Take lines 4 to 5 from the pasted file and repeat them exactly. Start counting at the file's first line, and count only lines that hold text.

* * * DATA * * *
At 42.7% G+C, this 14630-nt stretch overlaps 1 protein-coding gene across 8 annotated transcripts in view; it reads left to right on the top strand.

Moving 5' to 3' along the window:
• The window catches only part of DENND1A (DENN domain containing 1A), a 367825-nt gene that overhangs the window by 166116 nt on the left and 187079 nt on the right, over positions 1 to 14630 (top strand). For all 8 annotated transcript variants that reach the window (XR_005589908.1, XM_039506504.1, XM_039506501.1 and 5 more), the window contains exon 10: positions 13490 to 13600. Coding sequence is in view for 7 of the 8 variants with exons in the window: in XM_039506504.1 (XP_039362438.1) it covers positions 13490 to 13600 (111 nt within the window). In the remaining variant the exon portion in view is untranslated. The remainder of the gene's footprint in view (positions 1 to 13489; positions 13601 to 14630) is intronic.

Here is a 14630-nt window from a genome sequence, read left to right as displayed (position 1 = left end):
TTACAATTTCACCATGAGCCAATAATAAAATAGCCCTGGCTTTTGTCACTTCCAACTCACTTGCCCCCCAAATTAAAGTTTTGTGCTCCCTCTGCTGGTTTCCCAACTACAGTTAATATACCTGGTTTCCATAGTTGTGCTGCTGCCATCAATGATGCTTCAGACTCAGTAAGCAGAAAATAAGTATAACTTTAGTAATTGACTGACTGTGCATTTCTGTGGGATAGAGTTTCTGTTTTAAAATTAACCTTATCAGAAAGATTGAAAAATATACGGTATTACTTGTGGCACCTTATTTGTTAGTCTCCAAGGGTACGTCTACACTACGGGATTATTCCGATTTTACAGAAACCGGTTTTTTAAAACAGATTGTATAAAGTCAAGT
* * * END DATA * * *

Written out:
Here is a 14630-nt window from a genome sequence, read left to right as displayed (position 1 = left end):
TTACAATTTCACCATGAGCCAATAATAAAATAGCCCTGGCTTTTGTCACTTCCAACTCACTTGCCCCCCAAATTAAAGTTTTGTGCTCCCTCTGCTGGTTTCCCAACTACAGTTAATATACCTGGTTTCCATAGTTGTGCTGCTGCCATCAATGATGCTTCAGACTCAGTAAGCAGAAAATAAGTATAACTTTAGTAATTGACTGACTGTGCATTTCTGTGGGATAGAGTTTCTGTTTTAAAATTAACCTTATCAGAAAGATTGAAAAATATACGGTATTACTTGTGGCACCTTATTTGTTAGTCTCCAAGGGTACGTCTACACTACGGGATTATTCCGATTTTACAGAAACCGGTTTTTTAAAACAGATTGTATAAAGTCAAGT